General Information
Textbook 

A First Course in Mathematical Modeling, 4th Edition by Giordano, Fox, Horton, and Weir (ISBN: 9780495011590) 
Scheduled Lectures  

D. R. DeFord  MWF 10:10  11:15 (xhour) Th 12:15  1:05 
Instructor  Office  Office Hours  Other Resources  

Professor D. R. DeFord  219 Kemeny Hall  M 910 Th 911 
ddeford@math.dartmouth.edu  More Information 
Attendance Policy
Due to the pace of the course and the range of topics that we will cover this term, daily attendance will be essential
for your success. Although it is not officially a part of the course grade, missing class could adversely affect your grade by
impacting your understanding of the material. Our class meetings will frequently incorporate activities and discussions that extend the material
beyon the presentation in the textbook. In particular, taking good notes of our classroom discussions will be especially important.
General Topics
The models that we will discuss in this course fall into broad categories, described below. Approximately two weeks
will be devoted to each family of models and each segment will be motivated with specific examples and data drawn from the
social sciences. We will begin with the basics of mathematical
modeling and relevant considerations for social processes. The specific classes of models include deterministic models,
like difference and differential equations, probabilitistic models and Markov chains, network models, game theoretic models,
and preference ranking systems.
Quizzes and Exams
There will be a quiz, consisting of short answer and mutliple choice questions, after we
conclude each topic section, approximately once every two weeks. These quizzes will occur
during class. The final exam is scehduled for 8 am on November 21 and the room will be scheduled by the registrar.
There are no midterms for this course.
Homework Policy
Mathematics is not a spectator sport and nothing can take the place of exercise and practice.
That is, you cannot learn mathematics by only listening to the lecture.
In this course, "doing math" will involve frequent discussion and interpretation in addition to developing
and practicing techniques to mathematically analyze a given model. Accordingly, homework will not consist of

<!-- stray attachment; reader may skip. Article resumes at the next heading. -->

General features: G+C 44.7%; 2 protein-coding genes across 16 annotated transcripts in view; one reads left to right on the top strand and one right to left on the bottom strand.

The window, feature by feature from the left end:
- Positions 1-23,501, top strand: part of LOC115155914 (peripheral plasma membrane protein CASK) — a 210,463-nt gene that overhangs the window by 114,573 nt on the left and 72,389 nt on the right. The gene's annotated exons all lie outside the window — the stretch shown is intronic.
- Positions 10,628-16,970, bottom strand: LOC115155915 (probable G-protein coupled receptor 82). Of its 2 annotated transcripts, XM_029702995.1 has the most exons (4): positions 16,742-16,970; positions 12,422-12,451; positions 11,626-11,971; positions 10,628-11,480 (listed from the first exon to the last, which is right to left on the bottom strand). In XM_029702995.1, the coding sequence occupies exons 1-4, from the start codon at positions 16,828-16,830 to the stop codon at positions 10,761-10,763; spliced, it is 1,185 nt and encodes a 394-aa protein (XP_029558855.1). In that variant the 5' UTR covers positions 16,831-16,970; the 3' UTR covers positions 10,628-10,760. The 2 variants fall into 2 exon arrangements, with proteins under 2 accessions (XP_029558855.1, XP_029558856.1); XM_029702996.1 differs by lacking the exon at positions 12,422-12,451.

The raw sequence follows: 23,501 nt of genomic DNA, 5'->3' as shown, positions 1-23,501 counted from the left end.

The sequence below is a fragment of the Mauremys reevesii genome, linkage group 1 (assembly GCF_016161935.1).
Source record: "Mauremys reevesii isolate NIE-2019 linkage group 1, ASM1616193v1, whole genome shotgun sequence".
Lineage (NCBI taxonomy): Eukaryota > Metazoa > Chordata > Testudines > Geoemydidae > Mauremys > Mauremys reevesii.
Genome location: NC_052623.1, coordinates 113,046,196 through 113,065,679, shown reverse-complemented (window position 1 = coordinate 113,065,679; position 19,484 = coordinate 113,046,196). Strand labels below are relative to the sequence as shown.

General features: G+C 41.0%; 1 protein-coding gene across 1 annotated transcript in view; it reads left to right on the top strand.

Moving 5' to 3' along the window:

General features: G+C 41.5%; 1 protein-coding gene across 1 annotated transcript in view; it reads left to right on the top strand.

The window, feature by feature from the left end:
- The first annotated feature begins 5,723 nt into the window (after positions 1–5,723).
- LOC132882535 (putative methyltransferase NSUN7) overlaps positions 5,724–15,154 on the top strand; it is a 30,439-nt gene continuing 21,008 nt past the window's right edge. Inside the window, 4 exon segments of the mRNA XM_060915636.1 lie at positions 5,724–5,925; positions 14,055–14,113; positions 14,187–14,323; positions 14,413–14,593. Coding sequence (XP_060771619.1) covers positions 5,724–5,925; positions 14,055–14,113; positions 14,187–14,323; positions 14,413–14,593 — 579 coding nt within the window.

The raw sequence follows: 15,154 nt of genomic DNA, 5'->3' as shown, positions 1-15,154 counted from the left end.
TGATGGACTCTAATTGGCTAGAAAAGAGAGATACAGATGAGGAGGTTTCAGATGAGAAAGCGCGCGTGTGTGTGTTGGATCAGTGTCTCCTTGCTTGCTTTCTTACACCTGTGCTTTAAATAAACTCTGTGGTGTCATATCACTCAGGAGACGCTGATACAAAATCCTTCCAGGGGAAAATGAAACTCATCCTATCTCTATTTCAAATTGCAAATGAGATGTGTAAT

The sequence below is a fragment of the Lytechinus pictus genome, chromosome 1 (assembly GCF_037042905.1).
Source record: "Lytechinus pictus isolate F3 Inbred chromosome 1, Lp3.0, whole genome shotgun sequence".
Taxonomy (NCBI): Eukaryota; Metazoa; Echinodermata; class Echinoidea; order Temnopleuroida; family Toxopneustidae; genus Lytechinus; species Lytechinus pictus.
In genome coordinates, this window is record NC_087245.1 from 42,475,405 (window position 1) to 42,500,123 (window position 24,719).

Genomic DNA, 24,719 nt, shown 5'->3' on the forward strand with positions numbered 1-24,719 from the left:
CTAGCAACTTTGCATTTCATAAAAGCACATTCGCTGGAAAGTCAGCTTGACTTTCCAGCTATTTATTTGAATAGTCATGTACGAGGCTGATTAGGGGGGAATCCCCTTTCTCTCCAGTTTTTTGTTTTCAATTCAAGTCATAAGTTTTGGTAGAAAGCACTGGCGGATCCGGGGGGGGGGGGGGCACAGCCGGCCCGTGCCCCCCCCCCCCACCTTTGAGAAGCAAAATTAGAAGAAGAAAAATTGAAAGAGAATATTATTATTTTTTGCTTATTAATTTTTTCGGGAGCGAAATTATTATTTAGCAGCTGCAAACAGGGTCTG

large numbers of drillstyle exercises. Instead, we will include a variety of in class exercises and take home problems
that build on the ideas discussed in class.
Grades  

The course grade will be based upon the scores on the midterm exam, homework, and the final exam as follows:  
"Daily" Homework  50 points 
Quizzes  50 points 
Writing Assignments  100 points 
Final Exam  100 points 
Total  300 points 
The Honor Principle
Homework and Essays:  Collaboration is permitted and encouraged,
but no copying , and to be clear, this means no copying even
from a board or scrap of paper on which a solution was hashed out
collaboratively. What a student turns in as a
homework solution is to be his or her own understanding of how to do
the problems. Students must state what sources they have consulted,
with whom they have collaborated, and from whom they have received
help. The solutions you submit must be written by you alone. Any
copying (electronic or otherwise) of another person's solutions, in
whole or in part, is a violation of the Academic Honor Code.
Moreover, if in working with someone they have provided you with an important idea or approach, they should be explicitly given credit in your writeup. Hints given in office hours need not be cited. Note: It is not sufficient to annotate your paper with a phrase like ``I worked with Joe on all the problems.'' Individual ideas are to be credited at each instance; they represent intellectual property. 

Quizzes and Exams:  Students may not receive
assistance of any kind from any source (living, published,
electronic, etc), except the professor, and may not give assistance
to anyone. Matters of clarification are to be left to the
professor. If you have any questions as to whether some action would be acceptable under the Academic Honor Code, please speak to me, and I will be glad to help clarify things. It is always easier to ask beforehand. 
Links: 
Dartmouth Honor Principle Citation of sources 
Disabilities and Religious Observances
Students with disabilities who may need disability

related academic adjustments and services for this
course are encouraged to see me privately as early in the term as possible. Students requiring disability

related academic adjustments and services must consult the
Student Accessibility Services office
(Carson
Hall, Suite 125, 646

9900). Once SAS has authorized services, students must show the originally signed
SAS Services and Consent Form and/or a letter on SAS letterhead to me. As a first step, if students have
questions about whether they qualify to receive
academic adjustments and services, they should contact
the SAS office. All inquiries and discussions will remain confidential.
Some students may wish to take part in religious observances that occur during this
academic term. If you have a religious observance that
conflicts with your participation
in
the course, please meet with me before the end
of the second week of the term to discuss
appropriate accommodations.